CVC aquires Skrill; PartyPoker cashout cash grab irks players

TAGs:, cvc capital partners, Moneybookers, neteller, partypoker, payment processing, skrill

cvc-skrill-partypoker-norbertFresh off its failed takeover attempt of UK betting exchange Betfair, private equity group CVC Capital Partners has acquired a 75% stake in online payment processing outfit and Football Conference title sponsor Skrill (formerly MoneyBookers). The €600m deal must still be approved by regulators but Skrill CEO Siegfried Heimgaertner said he was “delighted to have CVC on board” as the company continued its “evolution and growth as a global payments provider.” CVC senior managing director Peter Rutland called Skrill “a high quality business that has demonstrated its ability to grow rapidly into a market leading provider.”

The deal will see Skrill’s current owner Investcorp retain a “substantial minority position” in the company as well as a seat on Skrill’s board of directors. Skrill, which recorded revenue of over €200m and earnings of €50m in 2012, currently boasts a staff of 700 employees, 35m account holders and 150k merchants offering Skrill as a payment option.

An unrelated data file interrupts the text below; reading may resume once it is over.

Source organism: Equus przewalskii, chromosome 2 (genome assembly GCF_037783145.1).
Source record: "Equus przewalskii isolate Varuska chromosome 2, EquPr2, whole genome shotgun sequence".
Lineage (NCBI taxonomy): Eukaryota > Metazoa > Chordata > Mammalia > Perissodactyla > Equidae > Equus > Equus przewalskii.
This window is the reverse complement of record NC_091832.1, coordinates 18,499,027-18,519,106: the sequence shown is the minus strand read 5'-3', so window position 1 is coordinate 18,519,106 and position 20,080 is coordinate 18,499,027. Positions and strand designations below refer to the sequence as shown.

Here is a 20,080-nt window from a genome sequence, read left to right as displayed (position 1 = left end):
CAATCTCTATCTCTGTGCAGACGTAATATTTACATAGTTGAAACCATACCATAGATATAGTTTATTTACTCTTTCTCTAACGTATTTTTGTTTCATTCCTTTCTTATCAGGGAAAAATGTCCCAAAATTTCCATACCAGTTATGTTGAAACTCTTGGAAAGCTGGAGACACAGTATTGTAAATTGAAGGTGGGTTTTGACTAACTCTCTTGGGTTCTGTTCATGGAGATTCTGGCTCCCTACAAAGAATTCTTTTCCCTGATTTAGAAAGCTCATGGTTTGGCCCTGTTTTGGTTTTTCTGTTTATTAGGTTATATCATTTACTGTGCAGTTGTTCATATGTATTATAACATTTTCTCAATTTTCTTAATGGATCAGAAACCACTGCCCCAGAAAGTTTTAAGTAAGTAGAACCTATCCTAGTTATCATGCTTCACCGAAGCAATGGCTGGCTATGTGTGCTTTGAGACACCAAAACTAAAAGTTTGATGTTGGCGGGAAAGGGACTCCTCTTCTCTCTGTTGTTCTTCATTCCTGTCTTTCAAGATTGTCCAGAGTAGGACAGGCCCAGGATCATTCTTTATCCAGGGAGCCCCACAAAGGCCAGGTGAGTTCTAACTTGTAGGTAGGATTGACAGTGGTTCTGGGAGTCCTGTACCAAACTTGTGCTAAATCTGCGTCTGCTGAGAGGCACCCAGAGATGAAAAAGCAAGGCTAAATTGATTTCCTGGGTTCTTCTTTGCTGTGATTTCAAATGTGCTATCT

One of those 150k merchants is currently catching hell in online poker forums after a clandestine tweak to its terms and conditions came to light. With ninja-worthy stealth, PartyPoker has introduced a new cashout fee for Skrill and Neteller users that has those users moaning that the Party is well and truly over. The new €3/£2.50 fee per withdrawal was enough to annoy most players, but the additional 3% charge on the amount withdrawn – with no cap applied – has users reaching for the torches and pitchforks.

Skrill charges large merchants such as PartyPoker transaction fees as low as 1.4% + £0.20 in the UK and 1.9% and €0.25 in continental Europe, meaning Party stands to reap considerable rewards from the new player fees. In July, CEO Norbert Teufelberger (pictured above) promised that the imminent launch of the revamped PartyPoker product would help reverse the poker vertical’s diminishing returns, but this fee-for-all appears to be a rather shortsighted way of accomplishing that task, similar to how debt-laden Caesars Entertainment introduced a raft of airline-style “resort fees” on previously free products and services.

PartyPoker’s new fee structure appears to have undergone a staggered rollout, with players in Russia first to sound the alarm earlier this month. But now the fee is being applied around the globe, which threatens to drive even more players away from Party’s already evaporating pool. Since PartyPoker has yet to issue formal comment on the change, Party players are no doubt eagerly awaiting the new flop, turn and river fees, although these can be waived if players decide they really don’t wish to know what cards they might have been dealt.


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